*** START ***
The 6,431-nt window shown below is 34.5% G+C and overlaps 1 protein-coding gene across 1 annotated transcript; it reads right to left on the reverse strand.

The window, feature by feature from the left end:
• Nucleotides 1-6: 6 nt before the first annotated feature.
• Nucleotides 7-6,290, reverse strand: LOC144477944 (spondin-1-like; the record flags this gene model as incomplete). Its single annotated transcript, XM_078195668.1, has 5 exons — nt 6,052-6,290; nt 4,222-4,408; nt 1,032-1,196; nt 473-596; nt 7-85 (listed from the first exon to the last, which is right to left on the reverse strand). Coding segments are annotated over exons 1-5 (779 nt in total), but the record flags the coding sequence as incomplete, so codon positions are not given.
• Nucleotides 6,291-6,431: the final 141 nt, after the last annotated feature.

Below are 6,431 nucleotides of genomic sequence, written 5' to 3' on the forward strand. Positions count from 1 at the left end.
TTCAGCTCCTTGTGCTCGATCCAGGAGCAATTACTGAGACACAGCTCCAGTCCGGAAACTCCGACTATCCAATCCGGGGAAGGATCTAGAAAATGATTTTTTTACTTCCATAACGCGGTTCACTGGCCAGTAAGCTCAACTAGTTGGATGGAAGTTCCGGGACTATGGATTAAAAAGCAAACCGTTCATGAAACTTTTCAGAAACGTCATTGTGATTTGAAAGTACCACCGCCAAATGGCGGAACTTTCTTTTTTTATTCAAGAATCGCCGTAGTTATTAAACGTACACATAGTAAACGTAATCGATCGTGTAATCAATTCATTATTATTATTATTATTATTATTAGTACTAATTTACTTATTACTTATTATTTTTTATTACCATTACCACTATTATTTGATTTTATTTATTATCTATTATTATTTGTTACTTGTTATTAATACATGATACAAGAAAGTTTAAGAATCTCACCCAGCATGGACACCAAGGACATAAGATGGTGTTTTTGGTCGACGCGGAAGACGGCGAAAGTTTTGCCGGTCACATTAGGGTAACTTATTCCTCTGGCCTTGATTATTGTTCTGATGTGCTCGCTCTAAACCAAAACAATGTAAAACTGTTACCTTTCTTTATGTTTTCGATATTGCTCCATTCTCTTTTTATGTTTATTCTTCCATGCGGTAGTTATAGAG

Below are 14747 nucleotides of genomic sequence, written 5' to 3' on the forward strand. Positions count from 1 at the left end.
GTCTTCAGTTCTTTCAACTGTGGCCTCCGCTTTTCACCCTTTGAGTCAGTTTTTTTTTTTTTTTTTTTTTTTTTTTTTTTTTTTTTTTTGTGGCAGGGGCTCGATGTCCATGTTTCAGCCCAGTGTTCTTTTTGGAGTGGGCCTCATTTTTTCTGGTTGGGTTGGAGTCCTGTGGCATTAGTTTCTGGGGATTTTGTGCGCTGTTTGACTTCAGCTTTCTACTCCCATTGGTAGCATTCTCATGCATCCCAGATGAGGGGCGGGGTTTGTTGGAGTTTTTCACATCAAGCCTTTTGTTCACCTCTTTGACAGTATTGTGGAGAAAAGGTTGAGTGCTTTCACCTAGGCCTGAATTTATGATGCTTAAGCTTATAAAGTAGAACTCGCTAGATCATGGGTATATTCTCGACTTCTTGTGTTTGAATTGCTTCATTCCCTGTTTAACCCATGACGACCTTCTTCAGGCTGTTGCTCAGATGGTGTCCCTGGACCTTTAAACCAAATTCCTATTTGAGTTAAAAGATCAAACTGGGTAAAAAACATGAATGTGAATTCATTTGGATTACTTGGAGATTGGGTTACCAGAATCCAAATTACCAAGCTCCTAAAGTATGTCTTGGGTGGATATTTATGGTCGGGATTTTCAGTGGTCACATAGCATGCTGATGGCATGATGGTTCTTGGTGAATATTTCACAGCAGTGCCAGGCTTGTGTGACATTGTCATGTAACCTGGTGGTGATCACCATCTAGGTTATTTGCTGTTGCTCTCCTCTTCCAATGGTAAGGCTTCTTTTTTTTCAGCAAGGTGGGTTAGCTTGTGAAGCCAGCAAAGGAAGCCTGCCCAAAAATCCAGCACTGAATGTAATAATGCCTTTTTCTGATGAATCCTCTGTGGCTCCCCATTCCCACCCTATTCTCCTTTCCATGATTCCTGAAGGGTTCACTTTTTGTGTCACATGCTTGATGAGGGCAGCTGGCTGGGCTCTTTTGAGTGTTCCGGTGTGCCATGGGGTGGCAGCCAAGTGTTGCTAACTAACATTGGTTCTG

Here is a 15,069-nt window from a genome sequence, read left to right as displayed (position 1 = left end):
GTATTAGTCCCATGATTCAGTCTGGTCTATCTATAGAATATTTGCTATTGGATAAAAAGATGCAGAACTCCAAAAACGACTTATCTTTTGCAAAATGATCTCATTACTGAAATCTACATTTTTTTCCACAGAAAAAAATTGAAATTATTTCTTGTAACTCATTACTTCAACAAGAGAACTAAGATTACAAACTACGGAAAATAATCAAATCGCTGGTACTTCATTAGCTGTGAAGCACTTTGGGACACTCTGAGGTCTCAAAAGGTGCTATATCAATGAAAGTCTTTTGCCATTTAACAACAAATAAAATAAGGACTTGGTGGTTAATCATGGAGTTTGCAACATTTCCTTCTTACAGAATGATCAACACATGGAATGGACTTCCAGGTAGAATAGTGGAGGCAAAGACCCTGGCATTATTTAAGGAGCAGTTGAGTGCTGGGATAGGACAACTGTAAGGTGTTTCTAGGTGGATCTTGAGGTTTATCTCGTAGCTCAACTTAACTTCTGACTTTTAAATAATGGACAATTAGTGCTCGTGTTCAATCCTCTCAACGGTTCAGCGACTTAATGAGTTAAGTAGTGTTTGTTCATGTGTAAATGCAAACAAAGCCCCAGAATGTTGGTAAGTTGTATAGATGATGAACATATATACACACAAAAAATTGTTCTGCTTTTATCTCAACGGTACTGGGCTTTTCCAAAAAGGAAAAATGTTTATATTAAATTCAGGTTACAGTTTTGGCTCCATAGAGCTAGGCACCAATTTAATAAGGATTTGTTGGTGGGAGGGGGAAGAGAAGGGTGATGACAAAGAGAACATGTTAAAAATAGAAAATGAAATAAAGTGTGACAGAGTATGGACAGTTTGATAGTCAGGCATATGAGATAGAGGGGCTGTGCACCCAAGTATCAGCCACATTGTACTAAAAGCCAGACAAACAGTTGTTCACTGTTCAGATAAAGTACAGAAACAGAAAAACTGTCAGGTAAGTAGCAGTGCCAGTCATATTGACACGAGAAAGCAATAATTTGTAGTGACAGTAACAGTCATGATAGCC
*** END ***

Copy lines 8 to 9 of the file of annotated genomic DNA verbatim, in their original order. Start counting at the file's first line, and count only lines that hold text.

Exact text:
Below are 14747 nucleotides of genomic sequence, written 5' to 3' on the forward strand. Positions count from 1 at the left end.
GTCTTCAGTTCTTTCAACTGTGGCCTCCGCTTTTCACCCTTTGAGTCAGTTTTTTTTTTTTTTTTTTTTTTTTTTTTTTTTTTTTTTTTGTGGCAGGGGCTCGATGTCCATGTTTCAGCCCAGTGTTCTTTTTGGAGTGGGCCTCATTTTTTCTGGTTGGGTTGGAGTCCTGTGGCATTAGTTTCTGGGGATTTTGTGCGCTGTTTGACTTCAGCTTTCTACTCCCATTGGTAGCATTCTCATGCATCCCAGATGAGGGGCGGGGTTTGTTGGAGTTTTTCACATCAAGCCTTTTGTTCACCTCTTTGACAGTATTGTGGAGAAAAGGTTGAGTGCTTTCACCTAGGCCTGAATTTATGATGCTTAAGCTTATAAAGTAGAACTCGCTAGATCATGGGTATATTCTCGACTTCTTGTGTTTGAATTGCTTCATTCCCTGTTTAACCCATGACGACCTTCTTCAGGCTGTTGCTCAGATGGTGTCCCTGGACCTTTAAACCAAATTCCTATTTGAGTTAAAAGATCAAACTGGGTAAAAAACATGAATGTGAATTCATTTGGATTACTTGGAGATTGGGTTACCAGAATCCAAATTACCAAGCTCCTAAAGTATGTCTTGGGTGGATATTTATGGTCGGGATTTTCAGTGGTCACATAGCATGCTGATGGCATGATGGTTCTTGGTGAATATTTCACAGCAGTGCCAGGCTTGTGTGACATTGTCATGTAACCTGGTGGTGATCACCATCTAGGTTATTTGCTGTTGCTCTCCTCTTCCAATGGTAAGGCTTCTTTTTTTTCAGCAAGGTGGGTTAGCTTGTGAAGCCAGCAAAGGAAGCCTGCCCAAAAATCCAGCACTGAATGTAATAATGCCTTTTTCTGATGAATCCTCTGTGGCTCCCCATTCCCACCCTATTCTCCTTTCCATGATTCCTGAAGGGTTCACTTTTTGTGTCACATGCTTGATGAGGGCAGCTGGCTGGGCTCTTTTGAGTGTTCCGGTGTGCCATGGGGTGGCAGCCAAGTGTTGCTAACTAACATTGGTTCTG